Care
Package

Poems, meditations, films, and other cultural nutrients for times like this.

Curated with love by the Smithsonian Asian Pacific American Center

We

are able to exhibit courage and strength in our greatest moments – but what about our most impossible times? Where do we find wisdom within the vast unknown? How do we stay grounded when everything is up in the air?

At SmithsonianAPA, we think deeply about how to best show up during challenging periods. We always find the answer in our community.

Care Package is a collection of creative offerings by artists, writers, and scholars who we have collaborated with in recent years. Here, you will find a range of approaches to addressing uncertainty, anxiety, and grief through vision, reflection, and healing. Most have been exhibited in past programs, but have never been made widely accessible until now.

While this body of work may not hold the solutions for everything, we hope that it helps you find some calm amidst the chaos.


 

Table of contents

Not So Distant, a guided meditation by Yumi Sakugawa

AFTEREARTH, a short film by Jess X. Snow, Kit Yan & Peter Pa

Between You and You, a poem by Sham-e-Ali Nayeem featuring Qais Essar

Whakarongo, an embodied journey by Jack Gray

Photosynth, a soundbath by Low Leaf, Alex Abalos & Adam Labuen

Current, I, a poem by Lehua M. Taitano

Tea(r)ism, a guided meditation by Naoko Wowsugi

Kitchen Remedies, an archive of recipes by People's Kitchen Collective

The Corner of Heart-to-Hearts, a zine by Chad Shomura & Yumi Sakugawa

What Time Is It On The Clock Of The World?, a song by Nobuko Miyamoto & Juan Perez

Learning Together, resources for K12 teachers searching for Asian Pacific and Pacific Islander narratives

SmithsonianAPA takes pride in compensating artists with respect and equity. Artists are particularly affected by the challenges of current events, and we encourage you to support them however you can. Learn more about SmithsonianAPA's community-centered commitments.

Not So Distant

A guided meditation by Yumi Sakugawa

In Not So Distant, artist Yumi Sakugawa stewards us through a meditation on life in deep space, in a future where Planet Earth exists only in historic memory. By summoning our connections to ancestral knowledge, Sakugawa leads a slow, restorative voyage to demonstrate that, wherever we are in time and space, we can find solace in simply being Earthlings.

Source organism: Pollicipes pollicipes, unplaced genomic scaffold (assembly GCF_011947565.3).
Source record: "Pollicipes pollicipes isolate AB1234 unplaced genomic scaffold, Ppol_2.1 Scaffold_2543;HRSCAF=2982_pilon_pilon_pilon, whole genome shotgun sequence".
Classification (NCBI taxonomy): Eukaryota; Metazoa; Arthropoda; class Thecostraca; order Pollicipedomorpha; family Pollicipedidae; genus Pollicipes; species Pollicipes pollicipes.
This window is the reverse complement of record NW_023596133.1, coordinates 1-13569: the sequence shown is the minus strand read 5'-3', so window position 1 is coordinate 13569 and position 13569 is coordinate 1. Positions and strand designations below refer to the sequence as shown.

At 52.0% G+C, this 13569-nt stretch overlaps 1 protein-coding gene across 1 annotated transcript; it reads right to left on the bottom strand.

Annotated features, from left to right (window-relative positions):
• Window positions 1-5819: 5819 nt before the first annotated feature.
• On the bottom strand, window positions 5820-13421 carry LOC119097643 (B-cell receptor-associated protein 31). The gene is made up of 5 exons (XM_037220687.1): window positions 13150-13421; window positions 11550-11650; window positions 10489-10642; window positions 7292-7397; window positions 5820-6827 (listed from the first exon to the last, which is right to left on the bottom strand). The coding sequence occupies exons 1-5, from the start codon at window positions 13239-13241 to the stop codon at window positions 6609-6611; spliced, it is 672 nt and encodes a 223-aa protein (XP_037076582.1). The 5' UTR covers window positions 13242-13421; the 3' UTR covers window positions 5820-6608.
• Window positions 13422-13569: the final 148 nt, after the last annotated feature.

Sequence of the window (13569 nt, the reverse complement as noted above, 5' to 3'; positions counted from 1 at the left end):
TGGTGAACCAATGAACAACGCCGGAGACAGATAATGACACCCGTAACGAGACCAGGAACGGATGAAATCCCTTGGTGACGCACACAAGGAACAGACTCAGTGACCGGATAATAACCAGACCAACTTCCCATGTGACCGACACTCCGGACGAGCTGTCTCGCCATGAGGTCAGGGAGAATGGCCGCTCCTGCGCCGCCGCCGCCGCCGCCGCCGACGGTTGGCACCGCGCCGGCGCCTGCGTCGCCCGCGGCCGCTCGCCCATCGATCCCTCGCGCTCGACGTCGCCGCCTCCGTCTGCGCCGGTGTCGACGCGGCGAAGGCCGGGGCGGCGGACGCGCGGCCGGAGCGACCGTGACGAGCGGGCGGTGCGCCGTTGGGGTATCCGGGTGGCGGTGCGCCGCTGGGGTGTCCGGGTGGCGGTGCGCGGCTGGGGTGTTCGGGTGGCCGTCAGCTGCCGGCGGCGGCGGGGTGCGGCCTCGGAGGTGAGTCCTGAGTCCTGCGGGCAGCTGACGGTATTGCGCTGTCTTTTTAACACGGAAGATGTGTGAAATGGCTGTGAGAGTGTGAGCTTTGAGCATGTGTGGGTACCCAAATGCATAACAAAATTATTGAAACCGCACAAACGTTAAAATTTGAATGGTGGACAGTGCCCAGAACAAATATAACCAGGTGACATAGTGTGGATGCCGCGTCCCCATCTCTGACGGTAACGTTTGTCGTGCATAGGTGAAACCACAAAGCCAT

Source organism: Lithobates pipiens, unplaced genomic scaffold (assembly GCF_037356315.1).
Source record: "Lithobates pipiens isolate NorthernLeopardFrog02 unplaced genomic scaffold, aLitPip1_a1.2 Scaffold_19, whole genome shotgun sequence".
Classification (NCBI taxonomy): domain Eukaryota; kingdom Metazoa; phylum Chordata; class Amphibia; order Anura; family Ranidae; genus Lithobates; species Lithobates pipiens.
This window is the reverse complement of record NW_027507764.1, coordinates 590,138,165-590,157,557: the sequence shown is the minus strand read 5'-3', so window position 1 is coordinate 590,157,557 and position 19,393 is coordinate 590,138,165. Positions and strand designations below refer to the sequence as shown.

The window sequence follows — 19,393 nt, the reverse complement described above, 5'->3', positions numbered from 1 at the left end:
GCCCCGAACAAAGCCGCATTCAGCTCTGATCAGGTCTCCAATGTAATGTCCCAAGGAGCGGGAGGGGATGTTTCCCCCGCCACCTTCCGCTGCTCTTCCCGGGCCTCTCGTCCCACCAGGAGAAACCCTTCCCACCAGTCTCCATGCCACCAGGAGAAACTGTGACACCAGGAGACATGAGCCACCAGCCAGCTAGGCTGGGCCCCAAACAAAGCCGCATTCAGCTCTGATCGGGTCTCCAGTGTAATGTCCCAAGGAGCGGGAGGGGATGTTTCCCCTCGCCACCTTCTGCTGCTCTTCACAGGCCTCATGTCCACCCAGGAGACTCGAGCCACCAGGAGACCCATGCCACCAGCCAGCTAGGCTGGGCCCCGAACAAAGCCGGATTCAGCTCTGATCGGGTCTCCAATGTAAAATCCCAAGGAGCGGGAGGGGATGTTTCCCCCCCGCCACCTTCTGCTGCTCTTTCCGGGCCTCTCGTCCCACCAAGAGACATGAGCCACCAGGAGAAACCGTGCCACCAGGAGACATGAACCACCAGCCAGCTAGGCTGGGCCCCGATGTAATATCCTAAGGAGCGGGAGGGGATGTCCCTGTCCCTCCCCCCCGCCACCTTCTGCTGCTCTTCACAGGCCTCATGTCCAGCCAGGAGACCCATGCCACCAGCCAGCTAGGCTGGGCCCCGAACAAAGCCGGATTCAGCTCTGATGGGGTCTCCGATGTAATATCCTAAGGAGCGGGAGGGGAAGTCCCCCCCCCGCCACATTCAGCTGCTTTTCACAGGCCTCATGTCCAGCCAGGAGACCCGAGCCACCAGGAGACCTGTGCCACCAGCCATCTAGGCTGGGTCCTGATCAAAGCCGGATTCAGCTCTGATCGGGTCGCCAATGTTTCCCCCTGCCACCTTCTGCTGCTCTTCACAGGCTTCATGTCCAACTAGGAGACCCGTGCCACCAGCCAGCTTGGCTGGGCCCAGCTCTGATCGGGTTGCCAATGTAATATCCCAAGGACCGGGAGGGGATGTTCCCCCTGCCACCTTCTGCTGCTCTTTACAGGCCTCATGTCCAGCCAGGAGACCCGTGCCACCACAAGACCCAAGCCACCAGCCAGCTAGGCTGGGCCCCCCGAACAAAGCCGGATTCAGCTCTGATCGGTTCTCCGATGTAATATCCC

one person or more
a quiet, comfortable place to sit
12 minutes

Yumi Sakugawa is an Ignatz Awards nominated comic book artist and the author of I Think I Am In Friend-Love With You, Your Illustrated Guide To Becoming One With The Universe, and There Is No Right Way To Meditate: And Other Lessons. Her comics have appeared in BuzzFeed, The Believer, Bitch, the Best American Non­Required Reading 2014, The Rumpus, The Feminist Utopia Project, and other publications.

@yumisakugawa
@yumi-sakugawa

Photo: Les Talusan

Not So Distant was originally presented as a part of Yumi's installation, Intergalactic Interfaith Peace Community Meditation Space Center at CTRL+ALT: A Culture Lab on Imagined Futures, presented by SmithsonianAPA in NYC in 2016.

Background audio: First Likely Marsquake Heard by NASA's InSight

AFTEREARTH

A short film by Jess X. Snow, Kit Yan & Peter Pa

featuring Hina Wong-Kalu, Isabella Borgeson, Kayla Briët & Wang-Ping Oshiro

As rising sea levels threaten the loss of their motherlands in Hawaiʻi, the Philippines, China, and North America, four women fight to preserve the volcano, ocean, land and air for future generations. AFTEREARTH is told through music, poetry, and heartfelt testimonial, and displayed through stunning visuals situated in locations touched by the Pacific Ocean.

14 minutes

Jess X. Snow